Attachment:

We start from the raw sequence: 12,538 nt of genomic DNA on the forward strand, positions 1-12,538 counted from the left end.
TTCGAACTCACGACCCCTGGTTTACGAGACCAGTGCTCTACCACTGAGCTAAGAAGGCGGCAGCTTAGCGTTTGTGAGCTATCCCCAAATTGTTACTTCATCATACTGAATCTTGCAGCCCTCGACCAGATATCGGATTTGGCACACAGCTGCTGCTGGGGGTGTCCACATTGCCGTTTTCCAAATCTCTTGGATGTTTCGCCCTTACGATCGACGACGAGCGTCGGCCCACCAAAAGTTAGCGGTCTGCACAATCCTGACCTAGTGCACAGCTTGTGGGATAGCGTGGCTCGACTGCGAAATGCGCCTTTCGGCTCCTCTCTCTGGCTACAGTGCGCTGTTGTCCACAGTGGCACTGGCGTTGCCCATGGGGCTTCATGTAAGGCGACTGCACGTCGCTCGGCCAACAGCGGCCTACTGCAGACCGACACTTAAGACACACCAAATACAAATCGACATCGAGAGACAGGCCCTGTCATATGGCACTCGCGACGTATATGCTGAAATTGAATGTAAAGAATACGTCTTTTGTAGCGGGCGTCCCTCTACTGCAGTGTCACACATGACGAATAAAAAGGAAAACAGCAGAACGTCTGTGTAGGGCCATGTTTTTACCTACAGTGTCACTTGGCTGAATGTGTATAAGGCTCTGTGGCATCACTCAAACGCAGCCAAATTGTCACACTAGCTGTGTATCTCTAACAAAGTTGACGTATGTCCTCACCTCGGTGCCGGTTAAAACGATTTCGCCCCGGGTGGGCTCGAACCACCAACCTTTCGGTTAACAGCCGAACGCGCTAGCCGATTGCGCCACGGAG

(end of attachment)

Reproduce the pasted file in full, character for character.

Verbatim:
We start from the raw sequence: 12,538 nt of genomic DNA on the forward strand, positions 1-12,538 counted from the left end.
TTCGAACTCACGACCCCTGGTTTACGAGACCAGTGCTCTACCACTGAGCTAAGAAGGCGGCAGCTTAGCGTTTGTGAGCTATCCCCAAATTGTTACTTCATCATACTGAATCTTGCAGCCCTCGACCAGATATCGGATTTGGCACACAGCTGCTGCTGGGGGTGTCCACATTGCCGTTTTCCAAATCTCTTGGATGTTTCGCCCTTACGATCGACGACGAGCGTCGGCCCACCAAAAGTTAGCGGTCTGCACAATCCTGACCTAGTGCACAGCTTGTGGGATAGCGTGGCTCGACTGCGAAATGCGCCTTTCGGCTCCTCTCTCTGGCTACAGTGCGCTGTTGTCCACAGTGGCACTGGCGTTGCCCATGGGGCTTCATGTAAGGCGACTGCACGTCGCTCGGCCAACAGCGGCCTACTGCAGACCGACACTTAAGACACACCAAATACAAATCGACATCGAGAGACAGGCCCTGTCATATGGCACTCGCGACGTATATGCTGAAATTGAATGTAAAGAATACGTCTTTTGTAGCGGGCGTCCCTCTACTGCAGTGTCACACATGACGAATAAAAAGGAAAACAGCAGAACGTCTGTGTAGGGCCATGTTTTTACCTACAGTGTCACTTGGCTGAATGTGTATAAGGCTCTGTGGCATCACTCAAACGCAGCCAAATTGTCACACTAGCTGTGTATCTCTAACAAAGTTGACGTATGTCCTCACCTCGGTGCCGGTTAAAACGATTTCGCCCCGGGTGGGCTCGAACCACCAACCTTTCGGTTAACAGCCGAACGCGCTAGCCGATTGCGCCACGGAG